Another issue is whether it must keep a lid on wholesale prices phone service rivals pay to lease lines and equipment on AT&T's backbone.  A third is whether it would have to sell some of the wireless spectrum held by BellSouth.

The Justice Department already cleared antitrust issues without imposing conditions, a move many see as a way to avoid judicial review.  "The only way you get that rosy picture is if you ignore all the facts and reality," Comstock said.

Once the dust settles, the smallest and weakest of the seven so-called Baby Bell local phone companies created in the 1984 dismantling of Ma Bell would emerge as the biggest.  It would be the third Baby Bell acquisition by the company initially known as Southwestern Bell Corp. and later SBC Communications Inc.

Last year, SBC bought the old AT&T Corp., then mainly a long-distance carrier, and renamed itself AT&T Inc.  Early this year, Verizon bought the other major long-distance company, MCI Inc.  The deals, still under judicial review, wiped out the two biggest competitors to the local Bell companies.

If the BellSouth acquisition is completed, only Verizon and Qwest Communications International Inc. would remain among the original Baby Bells, along with AT&T.  And the deal making may not be over.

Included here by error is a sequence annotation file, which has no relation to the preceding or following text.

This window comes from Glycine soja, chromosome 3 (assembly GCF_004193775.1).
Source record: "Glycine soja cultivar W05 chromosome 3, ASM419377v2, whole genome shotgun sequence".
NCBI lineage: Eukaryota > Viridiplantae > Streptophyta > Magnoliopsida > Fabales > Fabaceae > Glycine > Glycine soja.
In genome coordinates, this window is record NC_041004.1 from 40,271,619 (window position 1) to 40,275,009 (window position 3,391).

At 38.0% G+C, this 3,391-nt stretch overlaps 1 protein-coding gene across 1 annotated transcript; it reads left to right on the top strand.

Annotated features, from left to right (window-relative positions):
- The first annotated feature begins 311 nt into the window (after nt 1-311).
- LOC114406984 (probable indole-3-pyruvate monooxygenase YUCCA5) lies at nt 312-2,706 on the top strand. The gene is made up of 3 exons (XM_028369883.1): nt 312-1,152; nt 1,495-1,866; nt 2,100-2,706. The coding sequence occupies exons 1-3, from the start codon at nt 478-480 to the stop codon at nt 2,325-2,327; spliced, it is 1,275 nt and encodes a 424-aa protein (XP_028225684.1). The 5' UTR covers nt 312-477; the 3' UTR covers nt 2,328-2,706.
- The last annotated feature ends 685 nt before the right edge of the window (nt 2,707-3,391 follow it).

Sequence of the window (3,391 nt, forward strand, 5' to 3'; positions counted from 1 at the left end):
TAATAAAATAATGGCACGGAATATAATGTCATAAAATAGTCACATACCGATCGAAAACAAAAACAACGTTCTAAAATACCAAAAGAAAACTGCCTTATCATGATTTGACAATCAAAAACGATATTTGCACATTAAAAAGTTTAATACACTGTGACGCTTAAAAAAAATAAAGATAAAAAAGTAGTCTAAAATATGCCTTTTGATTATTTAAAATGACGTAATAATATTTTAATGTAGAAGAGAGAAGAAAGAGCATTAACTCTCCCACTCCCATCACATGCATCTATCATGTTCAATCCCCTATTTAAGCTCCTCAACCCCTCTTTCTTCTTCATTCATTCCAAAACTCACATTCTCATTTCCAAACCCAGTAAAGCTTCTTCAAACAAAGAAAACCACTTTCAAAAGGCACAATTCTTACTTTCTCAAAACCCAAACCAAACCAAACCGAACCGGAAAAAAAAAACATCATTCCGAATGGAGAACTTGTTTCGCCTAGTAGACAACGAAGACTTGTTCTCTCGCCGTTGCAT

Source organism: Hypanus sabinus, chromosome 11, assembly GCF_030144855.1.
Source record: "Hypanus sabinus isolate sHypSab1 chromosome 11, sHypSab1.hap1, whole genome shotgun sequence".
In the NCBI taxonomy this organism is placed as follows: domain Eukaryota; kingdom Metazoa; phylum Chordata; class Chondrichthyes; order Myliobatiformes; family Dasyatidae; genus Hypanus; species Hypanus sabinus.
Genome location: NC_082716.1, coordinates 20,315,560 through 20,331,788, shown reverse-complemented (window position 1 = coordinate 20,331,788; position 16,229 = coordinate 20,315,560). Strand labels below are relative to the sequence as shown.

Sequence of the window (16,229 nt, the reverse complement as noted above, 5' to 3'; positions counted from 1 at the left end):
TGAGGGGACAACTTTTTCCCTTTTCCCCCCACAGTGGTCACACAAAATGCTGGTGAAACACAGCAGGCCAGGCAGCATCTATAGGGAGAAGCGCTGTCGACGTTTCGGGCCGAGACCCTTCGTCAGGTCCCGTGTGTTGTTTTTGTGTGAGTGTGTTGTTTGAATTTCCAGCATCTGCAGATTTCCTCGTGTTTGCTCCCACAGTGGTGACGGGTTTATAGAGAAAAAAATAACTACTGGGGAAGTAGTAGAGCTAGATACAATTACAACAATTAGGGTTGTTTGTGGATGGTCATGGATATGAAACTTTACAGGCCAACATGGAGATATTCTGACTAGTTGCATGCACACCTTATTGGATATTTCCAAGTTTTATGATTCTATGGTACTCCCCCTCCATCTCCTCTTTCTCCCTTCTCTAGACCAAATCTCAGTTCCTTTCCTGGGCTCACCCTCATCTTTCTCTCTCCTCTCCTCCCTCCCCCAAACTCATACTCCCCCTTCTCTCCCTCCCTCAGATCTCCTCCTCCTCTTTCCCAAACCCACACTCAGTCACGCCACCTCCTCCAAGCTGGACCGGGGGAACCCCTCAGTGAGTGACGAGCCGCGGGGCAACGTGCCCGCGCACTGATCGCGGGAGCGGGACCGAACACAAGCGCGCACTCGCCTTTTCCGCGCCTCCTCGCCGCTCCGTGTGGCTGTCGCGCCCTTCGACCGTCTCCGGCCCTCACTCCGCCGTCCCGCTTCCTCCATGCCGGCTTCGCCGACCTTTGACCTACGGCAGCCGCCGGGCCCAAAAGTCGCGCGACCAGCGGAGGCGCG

With two years still to go for the business-friendly Bush administration and its compliant Justice Department antitrust division, AT&T could be on the prowl to pick up another major property.  Most analysts guess it could be Dish Network satellite TV, operated by EchoStar Communications Corp.  AT&T already sells Dish service as part of a marketing arrangement.

Analyst Blair Levin at Stifel, Nicolaus & Co. questions whether it's important to be such a large company.  In filings with the FCC, he said, AT&T argued that it needed scale to compete, invest and innovate.  Yet its competition "amounts to 400 small Internet phone companies," Levin said.

"If scale really is important, they are the only ones who are ever going to have it.  Game over," he said.  "And if there are other attributes that make a successful company, do you need scale?"

james.granelli@latimes.com

http://www.latimes.com/business/la-fi-att26dec26,1,1121098,print.story